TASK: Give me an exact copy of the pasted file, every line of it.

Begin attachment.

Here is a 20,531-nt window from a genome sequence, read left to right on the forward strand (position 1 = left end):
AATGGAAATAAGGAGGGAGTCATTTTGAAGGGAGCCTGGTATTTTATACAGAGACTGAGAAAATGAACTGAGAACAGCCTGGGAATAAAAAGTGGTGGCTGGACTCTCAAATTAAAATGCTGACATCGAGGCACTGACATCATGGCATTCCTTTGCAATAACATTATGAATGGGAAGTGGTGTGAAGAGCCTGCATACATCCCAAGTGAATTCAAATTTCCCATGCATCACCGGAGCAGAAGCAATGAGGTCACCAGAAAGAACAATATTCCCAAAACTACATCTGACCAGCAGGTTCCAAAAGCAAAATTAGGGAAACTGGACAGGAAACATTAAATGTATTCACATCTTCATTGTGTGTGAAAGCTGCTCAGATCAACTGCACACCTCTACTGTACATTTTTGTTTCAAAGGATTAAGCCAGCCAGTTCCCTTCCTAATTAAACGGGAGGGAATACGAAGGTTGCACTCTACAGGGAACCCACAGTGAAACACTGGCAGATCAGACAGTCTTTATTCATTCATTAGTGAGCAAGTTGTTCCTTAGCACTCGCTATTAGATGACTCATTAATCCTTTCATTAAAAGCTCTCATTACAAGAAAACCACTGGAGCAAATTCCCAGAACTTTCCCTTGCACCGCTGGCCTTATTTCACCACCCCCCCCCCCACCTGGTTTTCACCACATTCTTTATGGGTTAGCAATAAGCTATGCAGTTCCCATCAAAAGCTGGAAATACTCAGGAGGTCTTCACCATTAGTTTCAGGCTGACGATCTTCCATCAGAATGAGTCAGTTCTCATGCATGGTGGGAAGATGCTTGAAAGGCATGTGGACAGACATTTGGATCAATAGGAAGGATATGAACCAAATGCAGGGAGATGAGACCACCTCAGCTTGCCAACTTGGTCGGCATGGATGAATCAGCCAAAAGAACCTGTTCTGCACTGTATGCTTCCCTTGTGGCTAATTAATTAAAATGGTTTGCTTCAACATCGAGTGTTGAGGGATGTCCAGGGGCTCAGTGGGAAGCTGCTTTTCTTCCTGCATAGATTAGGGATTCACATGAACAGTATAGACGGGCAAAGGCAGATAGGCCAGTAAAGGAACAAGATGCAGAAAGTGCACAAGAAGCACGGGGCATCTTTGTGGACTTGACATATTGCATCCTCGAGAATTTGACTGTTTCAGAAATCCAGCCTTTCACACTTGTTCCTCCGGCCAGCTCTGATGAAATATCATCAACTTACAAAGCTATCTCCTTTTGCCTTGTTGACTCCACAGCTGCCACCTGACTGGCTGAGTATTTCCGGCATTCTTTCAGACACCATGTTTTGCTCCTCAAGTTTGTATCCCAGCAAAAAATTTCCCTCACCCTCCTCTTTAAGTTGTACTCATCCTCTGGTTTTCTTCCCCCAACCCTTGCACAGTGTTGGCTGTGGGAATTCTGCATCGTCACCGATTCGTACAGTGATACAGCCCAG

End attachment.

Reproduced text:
Here is a 20,531-nt window from a genome sequence, read left to right on the forward strand (position 1 = left end):
AATGGAAATAAGGAGGGAGTCATTTTGAAGGGAGCCTGGTATTTTATACAGAGACTGAGAAAATGAACTGAGAACAGCCTGGGAATAAAAAGTGGTGGCTGGACTCTCAAATTAAAATGCTGACATCGAGGCACTGACATCATGGCATTCCTTTGCAATAACATTATGAATGGGAAGTGGTGTGAAGAGCCTGCATACATCCCAAGTGAATTCAAATTTCCCATGCATCACCGGAGCAGAAGCAATGAGGTCACCAGAAAGAACAATATTCCCAAAACTACATCTGACCAGCAGGTTCCAAAAGCAAAATTAGGGAAACTGGACAGGAAACATTAAATGTATTCACATCTTCATTGTGTGTGAAAGCTGCTCAGATCAACTGCACACCTCTACTGTACATTTTTGTTTCAAAGGATTAAGCCAGCCAGTTCCCTTCCTAATTAAACGGGAGGGAATACGAAGGTTGCACTCTACAGGGAACCCACAGTGAAACACTGGCAGATCAGACAGTCTTTATTCATTCATTAGTGAGCAAGTTGTTCCTTAGCACTCGCTATTAGATGACTCATTAATCCTTTCATTAAAAGCTCTCATTACAAGAAAACCACTGGAGCAAATTCCCAGAACTTTCCCTTGCACCGCTGGCCTTATTTCACCACCCCCCCCCCCACCTGGTTTTCACCACATTCTTTATGGGTTAGCAATAAGCTATGCAGTTCCCATCAAAAGCTGGAAATACTCAGGAGGTCTTCACCATTAGTTTCAGGCTGACGATCTTCCATCAGAATGAGTCAGTTCTCATGCATGGTGGGAAGATGCTTGAAAGGCATGTGGACAGACATTTGGATCAATAGGAAGGATATGAACCAAATGCAGGGAGATGAGACCACCTCAGCTTGCCAACTTGGTCGGCATGGATGAATCAGCCAAAAGAACCTGTTCTGCACTGTATGCTTCCCTTGTGGCTAATTAATTAAAATGGTTTGCTTCAACATCGAGTGTTGAGGGATGTCCAGGGGCTCAGTGGGAAGCTGCTTTTCTTCCTGCATAGATTAGGGATTCACATGAACAGTATAGACGGGCAAAGGCAGATAGGCCAGTAAAGGAACAAGATGCAGAAAGTGCACAAGAAGCACGGGGCATCTTTGTGGACTTGACATATTGCATCCTCGAGAATTTGACTGTTTCAGAAATCCAGCCTTTCACACTTGTTCCTCCGGCCAGCTCTGATGAAATATCATCAACTTACAAAGCTATCTCCTTTTGCCTTGTTGACTCCACAGCTGCCACCTGACTGGCTGAGTATTTCCGGCATTCTTTCAGACACCATGTTTTGCTCCTCAAGTTTGTATCCCAGCAAAAAATTTCCCTCACCCTCCTCTTTAAGTTGTACTCATCCTCTGGTTTTCTTCCCCCAACCCTTGCACAGTGTTGGCTGTGGGAATTCTGCATCGTCACCGATTCGTACAGTGATACAGCCCAG